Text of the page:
The Southland Chamber of Commerce has taken to Shakespeare to explain their stance about the Otago Southland Employers Association and Otago Chamber merger.
“What’s in a name? That which we call a Chamber of Commerce by any other word would smell as sweet. But not as the Southland Chamber of Commerce (SCOC) sees it,” their press release stated.
‘Business South’ is the name being proposed by the Otago business groups, and both the Southland Chamber of Commerce and Great South – Southland’s regional development agency, are both concerned about it.
Chief executive Graham Budd said given the role Great South plays to drive local business development, including holding the contract for the Regional Business Partner Network and administering the Government’s COVID-19 Advisory funding, a new entity named ‘Business South’ would cause considerable confusion at local and national level.
“Great South has a clear mandate, and significant national body and government support, to deliver business development services to businesses in Southland. The name Business South would complicate this understanding in the community and potentially lead to barriers in businesses accessing expert advice and support,” he said.
Southland Chamber president Neil McAra said the merger will also confuse the offering of the group by it encroaching on Southland’s territory, and appeared to be a misguided attempt to address the OSEA’s depleting membership.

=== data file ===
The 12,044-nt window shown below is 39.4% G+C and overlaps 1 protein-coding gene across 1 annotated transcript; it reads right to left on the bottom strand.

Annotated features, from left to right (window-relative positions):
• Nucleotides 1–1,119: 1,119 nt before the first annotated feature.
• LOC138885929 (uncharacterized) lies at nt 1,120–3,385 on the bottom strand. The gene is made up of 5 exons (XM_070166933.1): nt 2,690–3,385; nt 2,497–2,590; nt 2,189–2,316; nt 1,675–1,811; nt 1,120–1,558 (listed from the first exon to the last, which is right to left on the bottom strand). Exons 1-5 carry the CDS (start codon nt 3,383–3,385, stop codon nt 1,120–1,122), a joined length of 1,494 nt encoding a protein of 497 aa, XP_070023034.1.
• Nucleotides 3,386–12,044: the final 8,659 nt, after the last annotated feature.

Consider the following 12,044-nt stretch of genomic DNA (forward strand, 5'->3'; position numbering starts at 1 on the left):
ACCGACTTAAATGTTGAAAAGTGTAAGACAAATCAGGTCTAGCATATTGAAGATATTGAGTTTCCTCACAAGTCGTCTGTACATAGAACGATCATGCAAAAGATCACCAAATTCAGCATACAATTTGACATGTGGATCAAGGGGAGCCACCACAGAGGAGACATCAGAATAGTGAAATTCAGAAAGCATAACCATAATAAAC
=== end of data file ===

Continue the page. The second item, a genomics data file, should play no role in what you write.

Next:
Neil said it was disappointing there hadn’t been wide or meaningful engagement around the merger process, especially given it would affect some Southland members.
“We’re opposed to their use of the name Business South because it masquerades as having Southland businesses’ interest at heart, when we feel this is not the case, and will confuse the market.”
However, Neil said they have had assurances from the OCC they would not offer services in direct competition with the Southland Chamber, which would undermine its sustainability.
“We get really involved and a one size option simply isn’t good enough for our members because they deserve a dedicated voice for our Southland issues – and we certainly have had plenty of late.”
The Southland Chamber of Commerce said it fiercely fronts issues facing Southland businesses and listens to its members.
It has an extensive track record for a loud and aggressive voice for the business community, and is a successful organisation with growing membership, is financially buoyant and a formidable voice in Wellington and at a local government level.
Southland Chamber chief executive Sheree Carey said Southland representation would suffer over time should the merger go ahead.
The timing was also ill-advised. “We feel that it’s irresponsible to have a merger on the table while COVID is still wreaking havoc.
“It’s a long process to merge and appoint a new CE – who is going to be looking after the interests of members at a time when they need it most?”
A meeting for OSEA members to vote on the merger took place last week in Dunedin, but this was only attended by a minority of members, with no online voting option available for those based outside of the city, she said.
This was the fourth time a merger between these parties has been proposed; “if it’s taken that many attempts then there’s clearly something not working.”
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“Too many times have we seen Southland disregarded and this merger will absolutely dilute the Southland case,” Carey said.